How to Contribute Your Work to the Digital Conservancy
It's quick, easy, and free to contribute content to the Digital Conservancy! Requirements for submission include:
- Contributors must be U of M affiliates with a valid Internet ID to deposit their work.
- The Digital Conservancy must be granted permission (via our Deposit Agreement) to distribute and preserve all works placed in the repository. The author/original copyright owner retains copyright on all works.
- Works should be free from any restrictions and be appropriate for open access by all users of the Digital Conservancy (see a list of issues to consider below).
- Student submissions are mediated through University program offices (e.g. Graduate School, Honors Program). For undergraduate or UROP students, see this FAQ on submitting your work.
Submit Your Work
To upload your work simply sign in to the Digital Conservancy (upper right corner of screen) and click on "New Submission". Follow the on-screen instructions. Not all works are suitable for deposit into the Digital Conservancy. Please review the Issues to Consider Before Your Deposit.
|Submitters||How to Upload||What to Expect|
|New Contributor||Your first submission will often go into the "University Digital Conservancy: Inbox for New Users" collection.||After your first submission, Digital Conservancy staff will contact you to discuss ways to manage and build your own collection.|
|Returning Contributor||Once you have established a collection, you may add to it freely. Please see our guide to uploading content.||If you would like to submit to a new or existing collection, contact us to discuss the available options.|
|Department and University Staff||If you are contributing on behalf of a U of M department or unit, you may also need to complete a Deposit Request for content for which the University Regents may or may not own copyrights.||Staff will contact you to complete the organizational deposit agreement (PDF), if needed.|
If you have any questions or problems submitting content, contact us.
Issues to Consider Before You Deposit
Please consider these important issues before depositing work into the Digital Conservancy.
- Previously Published Work
- Future Publication Conflicts
- Potentially Sensitive Data
- Potentially Patentable Inventions
- Working with Collaborators
Previously Published Work
If you have already published your work and signed a copyright agreement, you may have transferred the copyrights that allow you to deposit, prior to the U of M Open Access Policy (effective January 1, 2015). The following tools can assist with understanding and responding to publisher copyright agreements:
- The SHERPA/RoMEO Database provides summaries of permissions normally given to authors by academic and scholarly publishers to help you determine your works' copyright status.
- Authors may also use the official U of M Author's Addendum [PDF] when negotiating with publishers to retain their copyrights when publishing.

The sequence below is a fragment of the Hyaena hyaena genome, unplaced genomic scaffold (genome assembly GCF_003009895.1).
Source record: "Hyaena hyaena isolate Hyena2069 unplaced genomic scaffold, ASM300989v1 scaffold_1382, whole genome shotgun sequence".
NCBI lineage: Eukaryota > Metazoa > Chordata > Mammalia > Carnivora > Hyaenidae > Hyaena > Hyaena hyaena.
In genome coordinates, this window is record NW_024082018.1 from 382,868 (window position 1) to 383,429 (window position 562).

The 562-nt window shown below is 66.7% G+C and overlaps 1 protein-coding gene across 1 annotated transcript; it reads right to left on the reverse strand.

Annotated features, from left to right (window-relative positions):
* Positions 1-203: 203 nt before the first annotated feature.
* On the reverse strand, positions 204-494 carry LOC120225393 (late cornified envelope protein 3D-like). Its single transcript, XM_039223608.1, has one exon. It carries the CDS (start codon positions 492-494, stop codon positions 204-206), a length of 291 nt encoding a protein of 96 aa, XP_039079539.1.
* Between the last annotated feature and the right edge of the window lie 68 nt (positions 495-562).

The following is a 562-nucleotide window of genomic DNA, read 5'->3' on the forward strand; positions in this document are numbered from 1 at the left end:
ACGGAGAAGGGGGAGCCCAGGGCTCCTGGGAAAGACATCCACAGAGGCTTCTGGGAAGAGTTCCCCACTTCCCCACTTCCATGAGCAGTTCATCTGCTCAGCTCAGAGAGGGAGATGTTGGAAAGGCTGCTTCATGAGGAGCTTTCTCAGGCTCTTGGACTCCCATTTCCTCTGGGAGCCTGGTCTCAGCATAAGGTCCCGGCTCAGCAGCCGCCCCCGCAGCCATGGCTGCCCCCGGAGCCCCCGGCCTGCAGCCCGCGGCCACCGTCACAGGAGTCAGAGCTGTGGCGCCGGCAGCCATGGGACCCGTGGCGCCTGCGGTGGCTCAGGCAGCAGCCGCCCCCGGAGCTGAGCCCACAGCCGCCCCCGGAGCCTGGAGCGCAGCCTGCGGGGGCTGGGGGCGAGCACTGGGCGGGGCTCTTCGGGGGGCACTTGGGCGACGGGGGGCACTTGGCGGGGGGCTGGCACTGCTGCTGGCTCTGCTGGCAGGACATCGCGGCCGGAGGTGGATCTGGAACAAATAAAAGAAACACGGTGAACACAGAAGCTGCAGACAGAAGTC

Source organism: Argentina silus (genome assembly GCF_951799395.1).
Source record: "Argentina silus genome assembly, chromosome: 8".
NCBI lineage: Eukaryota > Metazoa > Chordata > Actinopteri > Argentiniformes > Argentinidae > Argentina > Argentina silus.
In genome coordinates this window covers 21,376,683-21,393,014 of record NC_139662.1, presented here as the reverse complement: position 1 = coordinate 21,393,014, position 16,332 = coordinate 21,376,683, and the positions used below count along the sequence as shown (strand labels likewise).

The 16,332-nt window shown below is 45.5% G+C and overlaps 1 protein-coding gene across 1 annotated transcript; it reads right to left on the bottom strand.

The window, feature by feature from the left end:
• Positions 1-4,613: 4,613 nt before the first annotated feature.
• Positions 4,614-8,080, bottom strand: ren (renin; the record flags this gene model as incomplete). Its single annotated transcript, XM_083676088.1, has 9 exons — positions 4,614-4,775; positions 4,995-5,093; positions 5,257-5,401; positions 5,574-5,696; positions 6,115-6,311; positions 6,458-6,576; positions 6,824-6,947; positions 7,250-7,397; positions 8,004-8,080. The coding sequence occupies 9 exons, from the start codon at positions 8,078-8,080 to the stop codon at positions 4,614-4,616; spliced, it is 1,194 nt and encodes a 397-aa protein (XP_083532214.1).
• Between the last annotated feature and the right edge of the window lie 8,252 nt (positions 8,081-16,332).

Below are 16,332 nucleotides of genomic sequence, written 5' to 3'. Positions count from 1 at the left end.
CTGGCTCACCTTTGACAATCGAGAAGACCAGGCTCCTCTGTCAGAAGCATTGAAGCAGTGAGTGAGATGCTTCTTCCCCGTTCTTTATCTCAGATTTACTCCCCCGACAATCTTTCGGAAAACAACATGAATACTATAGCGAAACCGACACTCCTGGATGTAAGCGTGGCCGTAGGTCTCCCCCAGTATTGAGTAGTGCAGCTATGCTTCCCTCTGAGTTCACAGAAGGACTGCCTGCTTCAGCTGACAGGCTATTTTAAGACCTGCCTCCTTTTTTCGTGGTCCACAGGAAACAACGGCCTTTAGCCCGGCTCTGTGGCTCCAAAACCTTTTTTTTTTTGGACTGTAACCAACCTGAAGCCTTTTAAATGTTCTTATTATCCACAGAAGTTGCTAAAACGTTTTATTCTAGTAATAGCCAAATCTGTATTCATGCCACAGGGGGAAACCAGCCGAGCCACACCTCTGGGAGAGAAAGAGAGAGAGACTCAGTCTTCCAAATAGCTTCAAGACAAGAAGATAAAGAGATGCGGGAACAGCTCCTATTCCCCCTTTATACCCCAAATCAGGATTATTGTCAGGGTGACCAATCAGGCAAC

Future Publication Conflicts
Some commercial publishers prefer not to publish works that are already available in full online. However, if you expect you'll make significant revisions or edits to the work before commercial publication (as with revising a dissertation) this is often less of a concern.
Potentially Sensitive Data
Works in the Digital Conservancy are accessible to anyone with an internet connection, worldwide. It is important to understand that some sensitive or private information should not be made publicly available. Before submitting, you are responsible for meeting all relevant legal and ethical obligations.
- You may need to obscure or anonymize private information about identifiable individuals, and remove data such as social security, health, or education records that are protected under specific privacy laws (U of M Data Security Policy) or through other non-disclosure agreements, before you upload your work to the Digital Conservancy.
- In some cases, information may be so sensitive that public sharing will simply not be a good option for your work, even with the information obscured.
Potentially Patentable Inventions
If information about a patentable invention is shared publicly before the inventor applies for a patent, the patent may be denied. The Office of Technology Commercialization can help you determine what you may need to do with regard to securing a patent.
Working with Collaborators
Only one author is needed to deposit into the Digital Conservancy. However, co-authors, supervisors, and advisors may have interests in your works.
- If your work was authored jointly with other collaborators, it is good practice to make sure that all interested parties agree on sharing publicly via the Digital Conservancy.
- If you are not the primary investigator or inventor, please ensure you have the permission of the primary investigator or inventor before uploading to the Digital Conservancy.
- If your work was produced under the supervision of someone else (e.g. UROP and Honors students) or if there are other interested parties (e.g. funders), you should consult with your supervisor or advisor or administrator before uploading.